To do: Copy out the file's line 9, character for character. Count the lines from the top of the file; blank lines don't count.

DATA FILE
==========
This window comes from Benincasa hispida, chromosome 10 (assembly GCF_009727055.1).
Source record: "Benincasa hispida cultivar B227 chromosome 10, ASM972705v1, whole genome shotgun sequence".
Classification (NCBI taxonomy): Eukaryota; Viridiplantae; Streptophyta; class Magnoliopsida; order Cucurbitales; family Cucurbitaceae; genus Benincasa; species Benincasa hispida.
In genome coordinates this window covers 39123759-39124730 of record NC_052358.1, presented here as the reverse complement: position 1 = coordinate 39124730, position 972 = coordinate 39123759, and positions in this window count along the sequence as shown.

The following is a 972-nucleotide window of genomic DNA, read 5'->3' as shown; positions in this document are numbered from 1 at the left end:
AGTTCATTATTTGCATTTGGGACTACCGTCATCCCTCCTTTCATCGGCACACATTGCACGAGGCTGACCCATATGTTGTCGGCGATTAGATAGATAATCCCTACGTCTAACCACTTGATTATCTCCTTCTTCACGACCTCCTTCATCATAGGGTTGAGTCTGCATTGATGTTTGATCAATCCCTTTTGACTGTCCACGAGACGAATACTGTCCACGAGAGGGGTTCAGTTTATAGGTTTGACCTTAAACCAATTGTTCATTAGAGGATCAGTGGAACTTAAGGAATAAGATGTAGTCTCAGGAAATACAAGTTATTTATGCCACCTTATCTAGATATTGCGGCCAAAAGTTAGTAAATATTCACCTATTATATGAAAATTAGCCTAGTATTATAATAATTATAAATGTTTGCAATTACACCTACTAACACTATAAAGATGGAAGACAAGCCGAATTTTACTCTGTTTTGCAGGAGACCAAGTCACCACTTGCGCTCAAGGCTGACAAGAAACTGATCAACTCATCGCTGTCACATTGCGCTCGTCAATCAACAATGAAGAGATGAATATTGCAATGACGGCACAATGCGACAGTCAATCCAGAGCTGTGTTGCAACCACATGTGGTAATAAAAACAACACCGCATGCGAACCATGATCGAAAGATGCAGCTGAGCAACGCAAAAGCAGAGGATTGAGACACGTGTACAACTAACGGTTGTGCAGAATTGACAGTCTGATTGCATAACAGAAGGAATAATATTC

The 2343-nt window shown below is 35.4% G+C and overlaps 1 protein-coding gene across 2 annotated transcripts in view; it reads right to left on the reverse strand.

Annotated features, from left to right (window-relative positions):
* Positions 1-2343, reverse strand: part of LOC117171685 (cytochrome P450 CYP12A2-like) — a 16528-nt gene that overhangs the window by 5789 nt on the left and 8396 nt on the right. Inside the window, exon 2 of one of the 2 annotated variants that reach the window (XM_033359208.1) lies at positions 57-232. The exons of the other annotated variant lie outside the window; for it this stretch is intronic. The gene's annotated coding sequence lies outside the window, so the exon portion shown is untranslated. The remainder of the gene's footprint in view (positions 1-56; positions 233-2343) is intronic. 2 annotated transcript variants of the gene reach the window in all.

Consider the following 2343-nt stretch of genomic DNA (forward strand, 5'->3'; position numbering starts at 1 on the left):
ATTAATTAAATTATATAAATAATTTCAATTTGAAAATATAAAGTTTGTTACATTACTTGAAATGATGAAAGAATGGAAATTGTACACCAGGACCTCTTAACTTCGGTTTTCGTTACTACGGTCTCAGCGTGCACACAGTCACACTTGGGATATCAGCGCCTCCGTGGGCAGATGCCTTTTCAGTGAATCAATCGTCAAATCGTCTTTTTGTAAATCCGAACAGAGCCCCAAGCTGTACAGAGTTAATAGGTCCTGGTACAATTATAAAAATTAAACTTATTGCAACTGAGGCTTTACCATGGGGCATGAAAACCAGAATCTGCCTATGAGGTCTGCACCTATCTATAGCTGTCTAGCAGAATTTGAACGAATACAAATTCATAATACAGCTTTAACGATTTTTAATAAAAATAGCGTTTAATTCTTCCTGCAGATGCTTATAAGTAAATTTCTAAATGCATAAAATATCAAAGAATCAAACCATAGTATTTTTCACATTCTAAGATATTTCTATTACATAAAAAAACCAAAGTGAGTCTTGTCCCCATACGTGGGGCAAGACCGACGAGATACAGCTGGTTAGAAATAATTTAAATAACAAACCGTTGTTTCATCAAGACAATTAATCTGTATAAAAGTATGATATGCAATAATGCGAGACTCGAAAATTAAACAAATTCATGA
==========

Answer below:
* Positions 1-2343, reverse strand: part of LOC117171685 (cytochrome P450 CYP12A2-like) — a 16528-nt gene that overhangs the window by 5789 nt on the left and 8396 nt on the right. Inside the window, exon 2 of one of the 2 annotated variants that reach the window (XM_033359208.1) lies at positions 57-232. The exons of the other annotated variant lie outside the window; for it this stretch is intronic. The gene's annotated coding sequence lies outside the window, so the exon portion shown is untranslated. The remainder of the gene's footprint in view (positions 1-56; positions 233-2343) is intronic. 2 annotated transcript variants of the gene reach the window in all.